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Donegal speaker on Faith and Politics: ‘Let’s not be jerks’

Donegal speaker on Faith and Politics: ‘Let’s not be jerks’

    Sep 27, 2020

    Presenter: Synod of the Trinity

    Subject: Presbytery of Donegal

    The author of a recently released book titled “Thou Shalt Not Be a Jerk: A Christian’s Guide to Engaging in Politics,” Eugene spoke on the topic of “Faith and Politics.” With a controversial election occurring in the United States on the horizon, he admitted that politics are important because politics influence people and “God cares about people.”

    “As Christians, we should never, never obsess about politics, but I do want to urge you that politics matter because politics inform policies that influence human people.”

    That was part of the message the Rev. Eugene Cho delivered during a recorded sermon that was presented during the Presbytery of Donegal’s online gathering in late September. The presbytery partnered with Paoli Presbyterian Church to host Eugene. The Paoli Church is sharing his message at its worship service on Sunday, Sept. 27. Eugene is the president and CEO of Bread for the World, a prominent non-partisan Christian advocacy organization urging both national and global decision-makers to help end hunger – both in the United States and around the world.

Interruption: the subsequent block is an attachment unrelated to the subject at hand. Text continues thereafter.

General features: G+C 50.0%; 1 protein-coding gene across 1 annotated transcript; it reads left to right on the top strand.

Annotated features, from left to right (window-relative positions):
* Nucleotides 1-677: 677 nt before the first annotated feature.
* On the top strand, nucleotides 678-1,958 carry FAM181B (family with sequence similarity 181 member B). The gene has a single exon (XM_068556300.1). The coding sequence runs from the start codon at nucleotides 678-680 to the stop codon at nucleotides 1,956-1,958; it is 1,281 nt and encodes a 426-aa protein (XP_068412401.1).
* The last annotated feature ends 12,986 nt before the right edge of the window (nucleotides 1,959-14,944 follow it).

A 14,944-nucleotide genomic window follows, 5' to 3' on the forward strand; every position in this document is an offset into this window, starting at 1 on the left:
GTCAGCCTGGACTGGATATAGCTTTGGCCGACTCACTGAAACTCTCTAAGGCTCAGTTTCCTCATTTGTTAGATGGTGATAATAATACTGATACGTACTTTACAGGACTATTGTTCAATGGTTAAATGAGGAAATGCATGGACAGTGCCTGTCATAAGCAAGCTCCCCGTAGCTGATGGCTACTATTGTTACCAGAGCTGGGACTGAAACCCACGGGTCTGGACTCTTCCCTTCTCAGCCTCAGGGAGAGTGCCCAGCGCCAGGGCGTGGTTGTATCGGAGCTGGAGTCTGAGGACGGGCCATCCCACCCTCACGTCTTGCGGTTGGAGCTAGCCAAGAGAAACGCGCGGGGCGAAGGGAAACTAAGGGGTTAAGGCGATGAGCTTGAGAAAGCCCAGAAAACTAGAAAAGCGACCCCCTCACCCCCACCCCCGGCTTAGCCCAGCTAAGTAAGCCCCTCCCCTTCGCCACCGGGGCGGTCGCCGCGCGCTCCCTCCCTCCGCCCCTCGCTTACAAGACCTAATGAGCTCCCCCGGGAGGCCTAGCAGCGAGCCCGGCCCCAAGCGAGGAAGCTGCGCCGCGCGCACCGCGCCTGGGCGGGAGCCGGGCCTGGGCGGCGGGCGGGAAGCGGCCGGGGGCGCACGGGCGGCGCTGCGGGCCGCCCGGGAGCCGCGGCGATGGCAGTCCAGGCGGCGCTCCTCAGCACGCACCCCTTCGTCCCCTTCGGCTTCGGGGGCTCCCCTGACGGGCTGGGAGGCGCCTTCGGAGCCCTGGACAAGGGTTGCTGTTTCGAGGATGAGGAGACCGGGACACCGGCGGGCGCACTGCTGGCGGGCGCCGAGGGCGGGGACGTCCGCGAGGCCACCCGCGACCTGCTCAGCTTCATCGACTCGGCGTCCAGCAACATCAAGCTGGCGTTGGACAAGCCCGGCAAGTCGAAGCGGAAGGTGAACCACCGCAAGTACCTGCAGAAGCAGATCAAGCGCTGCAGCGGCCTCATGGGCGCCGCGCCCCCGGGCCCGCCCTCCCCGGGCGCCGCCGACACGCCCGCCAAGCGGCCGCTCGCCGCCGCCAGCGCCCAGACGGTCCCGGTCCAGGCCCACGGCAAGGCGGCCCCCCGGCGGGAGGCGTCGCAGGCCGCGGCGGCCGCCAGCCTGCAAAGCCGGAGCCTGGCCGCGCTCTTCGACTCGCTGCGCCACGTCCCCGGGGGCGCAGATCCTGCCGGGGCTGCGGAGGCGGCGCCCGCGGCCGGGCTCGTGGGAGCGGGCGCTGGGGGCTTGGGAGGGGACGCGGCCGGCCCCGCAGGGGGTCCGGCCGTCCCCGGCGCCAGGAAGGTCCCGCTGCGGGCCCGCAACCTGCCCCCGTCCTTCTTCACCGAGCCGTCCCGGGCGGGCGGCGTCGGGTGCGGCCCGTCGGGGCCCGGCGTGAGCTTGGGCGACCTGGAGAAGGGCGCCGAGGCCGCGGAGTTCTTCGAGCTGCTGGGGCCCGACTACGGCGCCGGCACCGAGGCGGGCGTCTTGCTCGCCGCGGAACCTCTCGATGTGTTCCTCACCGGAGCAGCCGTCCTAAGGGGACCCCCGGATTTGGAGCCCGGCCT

The author of a recently released book titled Thou Shalt Not Be a Jerk: A Christian’s Guide to Engaging in Politics,” Eugene spoke on the topic of “Faith and Politics.” With a controversial election occurring in the United States on the horizon, he admitted that politics are important because politics influence people and “God cares about people.”

    “As we’re thinking about the kingdom of God, we have to remind ourselves that our theology should never be hijacked by politics,” he said. “Rather, our theology should be that which informs our politics and not the other way around.”

    Eugene, who appeared live online with the Presbytery of Donegal for an hour-long question-and-answer session following the playing of his recorded message, recalled that when he was younger that if you were a “good Christian,” your values lined up with the Republican party and that was how you were expected to vote. These days, he said living in Seattle, that same line of thinking is linked to the Democratic party.

     

    Click here to read the entire article on the Synod of the Trinity's website